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Wh-Questions: Linguistic Factors That Contribute to the Sequence of Acquisition

Bloom, Lois; Merkin, Susan; Wootten, Janet

The language development of 7 children was observed longitudinally from 2 to 3 years of age. The sequence in which these children learned to ask the forms of wh-questions with verbs was what, where, and who before how, why, and when, which is the same sequence that has been observed in other studies of the acquisition of first and second language. This sequence has been explained most often in terms of constraints on abstract thought in cognitive development. The purpose of the present study was to identify and describe other factors that contribute to the cognitive requirements for acquisition, and to examine how these factors covary developmentally with the meaning of the different wh-forms. Specifically, 3 kinds of linguistic constraints were observed to differentiate among wh-questions and contribute to their sequence of acquisition: (a) the syntactic functions of different wh-forms; (b) the selection of verbs in wh-questions; and (c) the use of wh-questions in discourse.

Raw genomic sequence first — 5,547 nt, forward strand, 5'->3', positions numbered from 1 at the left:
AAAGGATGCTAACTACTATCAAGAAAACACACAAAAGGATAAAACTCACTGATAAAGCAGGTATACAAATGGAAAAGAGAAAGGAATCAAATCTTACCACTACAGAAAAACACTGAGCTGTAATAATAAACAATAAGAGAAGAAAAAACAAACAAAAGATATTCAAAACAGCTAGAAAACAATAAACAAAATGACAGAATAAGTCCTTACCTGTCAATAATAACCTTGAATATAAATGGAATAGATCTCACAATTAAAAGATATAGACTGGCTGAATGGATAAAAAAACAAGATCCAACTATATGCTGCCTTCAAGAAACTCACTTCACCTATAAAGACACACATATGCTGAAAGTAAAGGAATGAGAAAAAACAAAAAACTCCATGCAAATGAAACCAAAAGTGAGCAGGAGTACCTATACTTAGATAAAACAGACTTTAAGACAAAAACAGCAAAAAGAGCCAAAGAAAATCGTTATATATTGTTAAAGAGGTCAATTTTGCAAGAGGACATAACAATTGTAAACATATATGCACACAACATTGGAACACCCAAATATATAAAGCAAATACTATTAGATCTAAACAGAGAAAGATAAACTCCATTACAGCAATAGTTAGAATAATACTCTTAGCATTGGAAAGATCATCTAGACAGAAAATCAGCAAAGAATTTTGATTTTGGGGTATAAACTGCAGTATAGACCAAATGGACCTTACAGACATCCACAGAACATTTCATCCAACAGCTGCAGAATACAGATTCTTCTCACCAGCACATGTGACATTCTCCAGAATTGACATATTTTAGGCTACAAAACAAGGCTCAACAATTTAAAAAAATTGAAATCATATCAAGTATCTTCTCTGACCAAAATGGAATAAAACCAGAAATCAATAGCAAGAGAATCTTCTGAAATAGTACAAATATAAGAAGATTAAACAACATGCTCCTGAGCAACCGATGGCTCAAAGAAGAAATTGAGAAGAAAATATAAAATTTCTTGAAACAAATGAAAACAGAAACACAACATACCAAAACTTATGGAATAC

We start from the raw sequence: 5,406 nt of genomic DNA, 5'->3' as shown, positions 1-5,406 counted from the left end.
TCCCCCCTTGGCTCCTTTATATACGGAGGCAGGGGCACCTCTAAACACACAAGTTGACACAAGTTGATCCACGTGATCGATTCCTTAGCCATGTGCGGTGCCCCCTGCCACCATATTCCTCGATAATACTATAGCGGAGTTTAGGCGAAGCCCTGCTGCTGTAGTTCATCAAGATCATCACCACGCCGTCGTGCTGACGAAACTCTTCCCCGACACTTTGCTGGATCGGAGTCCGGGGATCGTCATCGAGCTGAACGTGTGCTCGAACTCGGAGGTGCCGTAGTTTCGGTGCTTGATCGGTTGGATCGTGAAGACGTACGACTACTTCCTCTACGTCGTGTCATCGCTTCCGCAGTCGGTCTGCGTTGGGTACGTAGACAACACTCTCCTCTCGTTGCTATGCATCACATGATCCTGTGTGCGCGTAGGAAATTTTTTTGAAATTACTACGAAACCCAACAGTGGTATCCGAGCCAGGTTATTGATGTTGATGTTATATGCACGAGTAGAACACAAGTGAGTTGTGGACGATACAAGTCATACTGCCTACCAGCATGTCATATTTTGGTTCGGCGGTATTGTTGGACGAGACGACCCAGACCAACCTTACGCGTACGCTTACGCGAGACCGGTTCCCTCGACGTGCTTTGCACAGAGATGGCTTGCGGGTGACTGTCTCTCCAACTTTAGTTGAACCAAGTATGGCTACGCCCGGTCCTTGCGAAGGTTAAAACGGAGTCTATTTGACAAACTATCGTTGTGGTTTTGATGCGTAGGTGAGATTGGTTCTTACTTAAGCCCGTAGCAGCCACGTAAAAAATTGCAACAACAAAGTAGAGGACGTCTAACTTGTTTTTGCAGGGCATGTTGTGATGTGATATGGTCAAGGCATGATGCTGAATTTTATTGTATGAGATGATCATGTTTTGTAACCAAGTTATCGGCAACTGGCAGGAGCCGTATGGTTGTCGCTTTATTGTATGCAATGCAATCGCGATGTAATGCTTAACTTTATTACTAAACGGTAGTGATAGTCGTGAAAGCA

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Also Published In

Title
Language development from two to three
Publisher
Cambridge University Press

More About This Work

Academic Units
Human Development
Published Here
July 20, 2016
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